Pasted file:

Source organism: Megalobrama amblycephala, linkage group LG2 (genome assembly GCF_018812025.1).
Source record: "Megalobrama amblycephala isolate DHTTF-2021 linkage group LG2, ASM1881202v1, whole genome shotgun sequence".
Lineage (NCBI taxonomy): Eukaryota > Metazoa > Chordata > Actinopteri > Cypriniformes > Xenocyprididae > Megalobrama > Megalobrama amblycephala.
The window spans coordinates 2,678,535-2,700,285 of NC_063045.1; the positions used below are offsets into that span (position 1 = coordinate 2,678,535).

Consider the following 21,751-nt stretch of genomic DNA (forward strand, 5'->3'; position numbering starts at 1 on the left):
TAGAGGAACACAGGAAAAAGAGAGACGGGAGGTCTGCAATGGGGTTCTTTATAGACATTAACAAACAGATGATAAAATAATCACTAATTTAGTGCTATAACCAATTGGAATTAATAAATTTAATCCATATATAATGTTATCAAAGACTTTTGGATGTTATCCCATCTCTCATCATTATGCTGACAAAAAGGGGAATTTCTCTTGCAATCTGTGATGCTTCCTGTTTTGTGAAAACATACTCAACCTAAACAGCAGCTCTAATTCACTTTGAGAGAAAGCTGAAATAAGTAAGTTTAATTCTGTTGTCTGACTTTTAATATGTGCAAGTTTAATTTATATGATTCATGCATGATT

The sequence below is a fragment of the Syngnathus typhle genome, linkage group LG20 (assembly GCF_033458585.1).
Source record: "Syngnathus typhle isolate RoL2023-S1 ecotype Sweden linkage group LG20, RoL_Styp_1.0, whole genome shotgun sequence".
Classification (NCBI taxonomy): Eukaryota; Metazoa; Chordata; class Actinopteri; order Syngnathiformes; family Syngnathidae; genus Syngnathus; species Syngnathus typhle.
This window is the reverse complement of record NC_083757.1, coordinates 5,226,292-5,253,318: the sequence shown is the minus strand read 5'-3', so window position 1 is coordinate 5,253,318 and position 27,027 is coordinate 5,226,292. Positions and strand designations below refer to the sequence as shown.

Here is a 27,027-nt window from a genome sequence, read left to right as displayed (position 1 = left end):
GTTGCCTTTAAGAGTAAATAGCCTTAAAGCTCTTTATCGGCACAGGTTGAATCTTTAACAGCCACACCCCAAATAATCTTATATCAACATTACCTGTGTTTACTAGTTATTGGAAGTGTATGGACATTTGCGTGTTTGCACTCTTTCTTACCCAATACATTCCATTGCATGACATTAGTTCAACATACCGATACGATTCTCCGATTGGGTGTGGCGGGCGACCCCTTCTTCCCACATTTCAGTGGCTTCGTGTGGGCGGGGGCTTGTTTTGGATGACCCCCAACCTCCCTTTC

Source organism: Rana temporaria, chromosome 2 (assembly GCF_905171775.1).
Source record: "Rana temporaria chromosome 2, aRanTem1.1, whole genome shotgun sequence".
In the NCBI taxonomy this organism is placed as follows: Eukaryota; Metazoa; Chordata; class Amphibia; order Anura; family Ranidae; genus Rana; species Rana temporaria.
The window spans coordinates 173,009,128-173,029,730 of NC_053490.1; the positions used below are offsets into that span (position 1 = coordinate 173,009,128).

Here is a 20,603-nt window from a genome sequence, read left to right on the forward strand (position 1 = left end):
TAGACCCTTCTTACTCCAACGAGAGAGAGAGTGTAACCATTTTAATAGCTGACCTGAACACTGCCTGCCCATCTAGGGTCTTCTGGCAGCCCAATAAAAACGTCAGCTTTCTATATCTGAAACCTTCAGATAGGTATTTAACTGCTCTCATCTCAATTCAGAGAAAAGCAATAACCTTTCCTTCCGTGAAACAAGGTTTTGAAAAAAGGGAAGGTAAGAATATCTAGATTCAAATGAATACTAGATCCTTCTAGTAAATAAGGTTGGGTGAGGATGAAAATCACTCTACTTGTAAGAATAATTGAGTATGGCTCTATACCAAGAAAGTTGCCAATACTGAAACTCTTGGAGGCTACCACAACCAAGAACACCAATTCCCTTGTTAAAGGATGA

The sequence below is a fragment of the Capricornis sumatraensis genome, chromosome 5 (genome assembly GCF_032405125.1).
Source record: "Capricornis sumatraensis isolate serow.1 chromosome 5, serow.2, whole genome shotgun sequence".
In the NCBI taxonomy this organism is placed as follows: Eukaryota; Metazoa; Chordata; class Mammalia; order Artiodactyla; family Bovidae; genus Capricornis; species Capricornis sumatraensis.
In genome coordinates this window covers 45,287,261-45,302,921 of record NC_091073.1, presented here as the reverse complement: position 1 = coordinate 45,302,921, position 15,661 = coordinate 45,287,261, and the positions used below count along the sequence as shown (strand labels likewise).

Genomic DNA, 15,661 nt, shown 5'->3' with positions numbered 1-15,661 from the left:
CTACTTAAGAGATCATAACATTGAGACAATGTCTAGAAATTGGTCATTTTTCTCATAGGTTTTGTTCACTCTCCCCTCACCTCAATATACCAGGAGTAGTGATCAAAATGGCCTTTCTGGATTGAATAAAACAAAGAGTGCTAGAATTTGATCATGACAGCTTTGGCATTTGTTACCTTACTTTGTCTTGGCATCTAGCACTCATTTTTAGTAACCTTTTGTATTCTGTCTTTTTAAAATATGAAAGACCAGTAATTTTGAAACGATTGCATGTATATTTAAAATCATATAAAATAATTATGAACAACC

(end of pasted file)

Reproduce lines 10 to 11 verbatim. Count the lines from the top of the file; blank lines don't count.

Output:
This window is the reverse complement of record NC_083757.1, coordinates 5,226,292-5,253,318: the sequence shown is the minus strand read 5'-3', so window position 1 is coordinate 5,253,318 and position 27,027 is coordinate 5,226,292. Positions and strand designations below refer to the sequence as shown.

Here is a 27,027-nt window from a genome sequence, read left to right as displayed (position 1 = left end):